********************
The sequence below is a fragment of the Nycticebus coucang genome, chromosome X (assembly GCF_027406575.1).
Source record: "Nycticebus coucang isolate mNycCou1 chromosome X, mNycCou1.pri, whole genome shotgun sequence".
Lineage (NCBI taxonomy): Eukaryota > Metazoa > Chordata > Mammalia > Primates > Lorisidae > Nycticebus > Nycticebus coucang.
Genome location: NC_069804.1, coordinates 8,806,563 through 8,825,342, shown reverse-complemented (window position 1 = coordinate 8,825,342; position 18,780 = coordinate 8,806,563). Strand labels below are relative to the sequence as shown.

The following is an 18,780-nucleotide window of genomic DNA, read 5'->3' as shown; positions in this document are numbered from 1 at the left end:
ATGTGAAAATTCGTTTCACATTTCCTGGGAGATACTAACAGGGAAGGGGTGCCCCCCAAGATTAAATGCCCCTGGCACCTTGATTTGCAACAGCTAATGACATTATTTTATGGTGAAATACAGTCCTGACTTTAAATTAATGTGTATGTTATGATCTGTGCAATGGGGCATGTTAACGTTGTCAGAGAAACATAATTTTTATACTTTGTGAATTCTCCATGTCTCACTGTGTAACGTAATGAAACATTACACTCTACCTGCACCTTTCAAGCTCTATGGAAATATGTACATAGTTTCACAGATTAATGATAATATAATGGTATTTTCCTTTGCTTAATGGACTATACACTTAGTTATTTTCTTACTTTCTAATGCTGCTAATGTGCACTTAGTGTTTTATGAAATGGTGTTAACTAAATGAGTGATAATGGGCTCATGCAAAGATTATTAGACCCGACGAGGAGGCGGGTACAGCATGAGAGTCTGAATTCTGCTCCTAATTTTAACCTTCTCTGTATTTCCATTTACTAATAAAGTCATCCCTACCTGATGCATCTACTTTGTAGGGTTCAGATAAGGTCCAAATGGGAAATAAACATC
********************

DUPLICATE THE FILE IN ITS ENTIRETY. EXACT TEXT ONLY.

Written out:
The sequence below is a fragment of the Nycticebus coucang genome, chromosome X (assembly GCF_027406575.1).
Source record: "Nycticebus coucang isolate mNycCou1 chromosome X, mNycCou1.pri, whole genome shotgun sequence".
Lineage (NCBI taxonomy): Eukaryota > Metazoa > Chordata > Mammalia > Primates > Lorisidae > Nycticebus > Nycticebus coucang.
Genome location: NC_069804.1, coordinates 8,806,563 through 8,825,342, shown reverse-complemented (window position 1 = coordinate 8,825,342; position 18,780 = coordinate 8,806,563). Strand labels below are relative to the sequence as shown.

The following is an 18,780-nucleotide window of genomic DNA, read 5'->3' as shown; positions in this document are numbered from 1 at the left end:
ATGTGAAAATTCGTTTCACATTTCCTGGGAGATACTAACAGGGAAGGGGTGCCCCCCAAGATTAAATGCCCCTGGCACCTTGATTTGCAACAGCTAATGACATTATTTTATGGTGAAATACAGTCCTGACTTTAAATTAATGTGTATGTTATGATCTGTGCAATGGGGCATGTTAACGTTGTCAGAGAAACATAATTTTTATACTTTGTGAATTCTCCATGTCTCACTGTGTAACGTAATGAAACATTACACTCTACCTGCACCTTTCAAGCTCTATGGAAATATGTACATAGTTTCACAGATTAATGATAATATAATGGTATTTTCCTTTGCTTAATGGACTATACACTTAGTTATTTTCTTACTTTCTAATGCTGCTAATGTGCACTTAGTGTTTTATGAAATGGTGTTAACTAAATGAGTGATAATGGGCTCATGCAAAGATTATTAGACCCGACGAGGAGGCGGGTACAGCATGAGAGTCTGAATTCTGCTCCTAATTTTAACCTTCTCTGTATTTCCATTTACTAATAAAGTCATCCCTACCTGATGCATCTACTTTGTAGGGTTCAGATAAGGTCCAAATGGGAAATAAACATC